2. Altered fetal growth may result from genetic, congenital or environmental (including high altitude and radiation) factors, maternal disease, or nutritional deficits. The effect of maternal malnutrition on infant linear growth in utero may take more than one generation to resolve.
3. Insufficient postnatal nutrient supply will also cause growth stunting. The case for energy deficit alone is weak; most infants who fail to gain in length are adequate in weight-for-length, many of them have access to sufficient food and, if they did not, they would be lacking in other nutrients as well. Recent studies suggest that nutrients present in animal products such as milk may be important for normal linear growth in early life. The potentially relevant nutrients in these products include animal protein, zinc, iron, retinol, riboflavin, vitamin B12 and essential fatty acids among others. The actual growth-limiting deficiencies remain to be identified.
4. Growth stunting can result from an increased prevalence of infection or infestation, either symptomatic or subclinical in nature. The metabolic response to infection, which includes malabsorption and cytokine release, may be in part responsible for growth failure in young children. Presently the evidence indicates that controlling infections and parasitic disease may improve linear growth.
The mechanisms responsible for growth stunting are likely to include the interaction between hormonal responses (growth hormone, insulin, cortisol and others), growth factors (IGFs), their respective binding proteins and cellular receptors at the target site, specific nutrient deficiencies, and cytokine release during infectious disease episodes.
A target organ of particular interest is the growth plate in the epiphysis of long bones, and more research should be directed to understand how it is affected by undernutrition and infection.
The rate of linear growth declines with age, except at puberty, and the effects of stunting under 3 years of age are most significant. However, there is some evidence that stunting can be reversed by nutritional, social or environmental interventions at any time before the growth plate has fused, i.e. before linear growth stops.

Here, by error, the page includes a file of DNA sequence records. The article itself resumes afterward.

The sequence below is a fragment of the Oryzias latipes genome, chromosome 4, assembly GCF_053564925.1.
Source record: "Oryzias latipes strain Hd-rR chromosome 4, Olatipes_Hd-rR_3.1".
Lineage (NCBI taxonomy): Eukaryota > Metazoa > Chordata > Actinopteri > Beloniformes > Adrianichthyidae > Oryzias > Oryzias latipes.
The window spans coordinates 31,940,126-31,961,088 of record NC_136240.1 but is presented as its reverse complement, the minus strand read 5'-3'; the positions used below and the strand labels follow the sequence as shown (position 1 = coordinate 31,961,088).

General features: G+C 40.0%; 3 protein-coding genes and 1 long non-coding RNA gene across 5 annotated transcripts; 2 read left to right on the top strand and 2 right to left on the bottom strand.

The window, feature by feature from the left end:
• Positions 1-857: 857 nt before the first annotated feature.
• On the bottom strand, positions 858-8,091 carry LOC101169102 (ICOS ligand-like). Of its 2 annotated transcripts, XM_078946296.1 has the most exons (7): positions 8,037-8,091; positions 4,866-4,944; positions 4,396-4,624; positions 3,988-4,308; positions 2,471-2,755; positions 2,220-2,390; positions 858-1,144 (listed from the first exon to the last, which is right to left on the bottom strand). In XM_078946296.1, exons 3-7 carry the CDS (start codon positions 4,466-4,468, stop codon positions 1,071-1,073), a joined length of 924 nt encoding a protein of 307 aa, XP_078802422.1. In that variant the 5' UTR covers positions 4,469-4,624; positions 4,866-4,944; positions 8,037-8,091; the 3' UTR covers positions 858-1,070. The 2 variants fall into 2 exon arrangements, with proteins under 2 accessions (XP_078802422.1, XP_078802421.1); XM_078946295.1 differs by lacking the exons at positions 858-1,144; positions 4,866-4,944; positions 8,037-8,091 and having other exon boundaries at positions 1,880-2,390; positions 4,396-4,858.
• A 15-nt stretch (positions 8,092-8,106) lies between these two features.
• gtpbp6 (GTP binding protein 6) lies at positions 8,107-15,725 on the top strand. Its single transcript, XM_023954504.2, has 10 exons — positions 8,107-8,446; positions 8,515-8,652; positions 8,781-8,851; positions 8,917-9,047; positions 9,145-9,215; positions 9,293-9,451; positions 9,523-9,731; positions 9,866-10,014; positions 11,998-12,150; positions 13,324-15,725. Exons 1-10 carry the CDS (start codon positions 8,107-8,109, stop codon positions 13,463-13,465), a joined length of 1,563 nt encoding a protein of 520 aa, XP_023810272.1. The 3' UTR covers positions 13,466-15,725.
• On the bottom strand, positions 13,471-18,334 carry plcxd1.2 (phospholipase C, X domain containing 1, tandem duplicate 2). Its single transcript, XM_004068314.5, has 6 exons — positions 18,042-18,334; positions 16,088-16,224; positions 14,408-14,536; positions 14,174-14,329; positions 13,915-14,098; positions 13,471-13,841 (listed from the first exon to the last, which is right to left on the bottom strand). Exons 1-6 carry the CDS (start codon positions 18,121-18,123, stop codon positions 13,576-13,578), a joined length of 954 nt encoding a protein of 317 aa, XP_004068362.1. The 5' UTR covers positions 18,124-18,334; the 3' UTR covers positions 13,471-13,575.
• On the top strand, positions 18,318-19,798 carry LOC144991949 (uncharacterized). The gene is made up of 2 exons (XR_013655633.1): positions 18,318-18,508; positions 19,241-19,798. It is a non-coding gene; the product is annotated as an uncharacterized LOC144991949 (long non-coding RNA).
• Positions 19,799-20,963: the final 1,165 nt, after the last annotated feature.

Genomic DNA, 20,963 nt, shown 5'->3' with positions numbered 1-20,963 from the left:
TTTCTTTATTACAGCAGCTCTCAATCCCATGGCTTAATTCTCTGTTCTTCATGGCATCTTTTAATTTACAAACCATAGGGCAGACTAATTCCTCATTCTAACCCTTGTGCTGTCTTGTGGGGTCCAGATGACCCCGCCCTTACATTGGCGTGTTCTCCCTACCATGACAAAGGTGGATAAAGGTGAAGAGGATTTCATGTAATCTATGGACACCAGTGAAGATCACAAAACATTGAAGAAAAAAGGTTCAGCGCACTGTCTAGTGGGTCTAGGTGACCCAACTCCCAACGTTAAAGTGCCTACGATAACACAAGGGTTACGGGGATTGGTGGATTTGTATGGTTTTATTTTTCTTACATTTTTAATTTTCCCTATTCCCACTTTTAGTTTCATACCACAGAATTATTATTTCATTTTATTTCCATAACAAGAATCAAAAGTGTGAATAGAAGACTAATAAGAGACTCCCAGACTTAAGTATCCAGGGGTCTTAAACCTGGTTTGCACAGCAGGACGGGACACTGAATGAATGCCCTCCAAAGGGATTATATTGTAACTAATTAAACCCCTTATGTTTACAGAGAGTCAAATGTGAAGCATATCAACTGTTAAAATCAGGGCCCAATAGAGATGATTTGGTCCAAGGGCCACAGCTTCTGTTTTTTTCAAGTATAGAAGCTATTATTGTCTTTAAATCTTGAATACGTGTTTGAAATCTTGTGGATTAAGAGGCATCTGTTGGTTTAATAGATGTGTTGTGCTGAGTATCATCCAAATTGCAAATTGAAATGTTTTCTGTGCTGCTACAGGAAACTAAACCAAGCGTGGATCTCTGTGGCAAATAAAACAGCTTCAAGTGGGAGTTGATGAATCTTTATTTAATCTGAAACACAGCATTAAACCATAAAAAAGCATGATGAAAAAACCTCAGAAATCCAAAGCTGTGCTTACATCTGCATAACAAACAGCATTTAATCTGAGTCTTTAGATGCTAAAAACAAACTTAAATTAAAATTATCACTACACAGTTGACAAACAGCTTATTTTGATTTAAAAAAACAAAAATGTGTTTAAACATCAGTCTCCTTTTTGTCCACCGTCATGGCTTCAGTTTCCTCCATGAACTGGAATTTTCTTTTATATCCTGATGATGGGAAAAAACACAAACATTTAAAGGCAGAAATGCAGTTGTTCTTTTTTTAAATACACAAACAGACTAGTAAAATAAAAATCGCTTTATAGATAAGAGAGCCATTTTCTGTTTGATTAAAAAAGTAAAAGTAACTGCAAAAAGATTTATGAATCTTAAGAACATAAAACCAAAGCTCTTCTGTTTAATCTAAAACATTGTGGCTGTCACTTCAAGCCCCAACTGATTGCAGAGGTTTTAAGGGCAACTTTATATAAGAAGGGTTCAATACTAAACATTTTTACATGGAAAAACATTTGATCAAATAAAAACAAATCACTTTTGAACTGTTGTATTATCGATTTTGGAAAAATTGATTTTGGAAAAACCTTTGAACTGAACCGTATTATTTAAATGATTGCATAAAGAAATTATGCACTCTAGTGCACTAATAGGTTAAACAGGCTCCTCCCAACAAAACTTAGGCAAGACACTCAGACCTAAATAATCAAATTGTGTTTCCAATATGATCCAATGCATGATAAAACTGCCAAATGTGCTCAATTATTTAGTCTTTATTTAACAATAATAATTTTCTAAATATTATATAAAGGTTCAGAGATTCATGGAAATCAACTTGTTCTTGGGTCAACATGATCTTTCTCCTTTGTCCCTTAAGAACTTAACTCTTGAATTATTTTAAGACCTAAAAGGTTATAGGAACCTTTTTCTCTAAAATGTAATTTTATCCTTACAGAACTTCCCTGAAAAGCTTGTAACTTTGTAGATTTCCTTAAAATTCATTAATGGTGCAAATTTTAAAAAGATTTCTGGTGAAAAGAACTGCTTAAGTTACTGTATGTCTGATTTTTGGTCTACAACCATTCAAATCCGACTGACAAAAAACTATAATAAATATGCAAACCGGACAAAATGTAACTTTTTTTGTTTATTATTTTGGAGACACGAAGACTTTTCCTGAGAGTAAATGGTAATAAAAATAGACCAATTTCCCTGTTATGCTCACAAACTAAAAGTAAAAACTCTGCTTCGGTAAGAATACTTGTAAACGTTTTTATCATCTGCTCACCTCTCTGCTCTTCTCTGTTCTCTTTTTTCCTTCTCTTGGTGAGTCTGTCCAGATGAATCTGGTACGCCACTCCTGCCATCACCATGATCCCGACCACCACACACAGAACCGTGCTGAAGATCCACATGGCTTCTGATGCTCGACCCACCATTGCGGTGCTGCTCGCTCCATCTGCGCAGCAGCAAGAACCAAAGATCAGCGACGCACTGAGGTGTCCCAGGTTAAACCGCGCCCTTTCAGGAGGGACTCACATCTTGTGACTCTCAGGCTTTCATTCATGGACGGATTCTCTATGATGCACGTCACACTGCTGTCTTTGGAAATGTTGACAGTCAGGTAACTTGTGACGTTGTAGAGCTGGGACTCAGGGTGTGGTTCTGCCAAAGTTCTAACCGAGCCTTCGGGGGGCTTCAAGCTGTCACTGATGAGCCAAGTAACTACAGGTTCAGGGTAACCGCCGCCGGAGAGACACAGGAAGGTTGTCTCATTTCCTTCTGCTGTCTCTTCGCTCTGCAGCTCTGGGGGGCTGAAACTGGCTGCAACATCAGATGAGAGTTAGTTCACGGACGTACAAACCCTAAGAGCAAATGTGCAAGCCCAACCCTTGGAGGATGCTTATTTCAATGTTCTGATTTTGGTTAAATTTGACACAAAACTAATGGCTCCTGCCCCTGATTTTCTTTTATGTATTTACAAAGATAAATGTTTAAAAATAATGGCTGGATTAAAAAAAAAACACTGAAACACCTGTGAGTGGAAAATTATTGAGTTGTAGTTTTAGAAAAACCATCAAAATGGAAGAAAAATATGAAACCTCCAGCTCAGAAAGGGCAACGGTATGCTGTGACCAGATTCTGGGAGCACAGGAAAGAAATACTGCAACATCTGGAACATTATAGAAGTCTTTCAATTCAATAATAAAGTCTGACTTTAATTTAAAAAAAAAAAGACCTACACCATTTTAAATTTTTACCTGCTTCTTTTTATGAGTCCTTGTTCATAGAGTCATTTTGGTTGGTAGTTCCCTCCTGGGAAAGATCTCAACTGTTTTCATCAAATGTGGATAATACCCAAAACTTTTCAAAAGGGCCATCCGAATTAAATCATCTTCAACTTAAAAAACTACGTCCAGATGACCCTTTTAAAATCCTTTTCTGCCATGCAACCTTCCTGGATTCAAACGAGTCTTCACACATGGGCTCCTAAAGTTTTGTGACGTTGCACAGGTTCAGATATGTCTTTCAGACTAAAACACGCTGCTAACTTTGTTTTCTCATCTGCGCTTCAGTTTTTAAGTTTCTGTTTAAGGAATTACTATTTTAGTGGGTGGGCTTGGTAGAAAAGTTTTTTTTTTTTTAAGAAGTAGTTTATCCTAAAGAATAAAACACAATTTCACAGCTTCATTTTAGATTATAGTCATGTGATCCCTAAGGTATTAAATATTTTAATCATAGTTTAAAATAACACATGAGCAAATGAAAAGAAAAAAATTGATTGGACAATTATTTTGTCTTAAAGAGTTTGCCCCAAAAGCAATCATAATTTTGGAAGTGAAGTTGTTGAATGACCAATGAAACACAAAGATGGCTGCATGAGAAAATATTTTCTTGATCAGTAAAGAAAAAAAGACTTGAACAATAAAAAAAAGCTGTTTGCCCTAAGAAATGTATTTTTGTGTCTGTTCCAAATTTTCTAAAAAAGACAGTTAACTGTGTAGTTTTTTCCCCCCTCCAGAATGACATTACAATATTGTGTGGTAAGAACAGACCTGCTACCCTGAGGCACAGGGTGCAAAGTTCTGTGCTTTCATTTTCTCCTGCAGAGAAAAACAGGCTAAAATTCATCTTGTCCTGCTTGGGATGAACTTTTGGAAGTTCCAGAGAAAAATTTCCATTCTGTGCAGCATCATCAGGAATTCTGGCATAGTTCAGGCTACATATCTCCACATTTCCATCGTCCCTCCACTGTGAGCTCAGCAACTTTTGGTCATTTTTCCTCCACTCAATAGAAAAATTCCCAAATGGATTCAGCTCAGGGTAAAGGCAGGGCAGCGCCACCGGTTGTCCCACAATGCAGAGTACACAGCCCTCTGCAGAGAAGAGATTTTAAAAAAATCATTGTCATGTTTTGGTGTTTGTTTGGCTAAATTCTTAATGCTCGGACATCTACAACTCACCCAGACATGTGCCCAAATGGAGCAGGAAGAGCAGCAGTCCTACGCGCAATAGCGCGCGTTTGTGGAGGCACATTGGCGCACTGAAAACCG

Because stunting occurs at a very early age and is associated with a wide range of functional deficits, it seems appropriate to give priority to research on the causes and mechanisms of stunting in infancy and early childhood, and to its prevention. On the other hand, there is also a need to test the extent to which stunting can be reversed in later childhood, and especially around the time of peak growth velocity in adolescence.
Many studies on stunting have already been done, yet our understanding of the causes and the underlying biological explanations is still relatively poor. Properly designed and conducted research on stunting can be expensive, long in duration, and fraught with confounding factors. It is imperative to ensure and document that a supplement is taken as designed, which involves supervision and a large expense. In the case of food supplementation it is usually necessary to also measure the effect on habitual dietary intake, again an expensive and difficult task. The conduct of intervention trials is so complex that the numbers of subjects should be as small and the period of measurement as short as is compatible with adequate statistical power. The possibility of seasonal differences in growth should be considered in the design.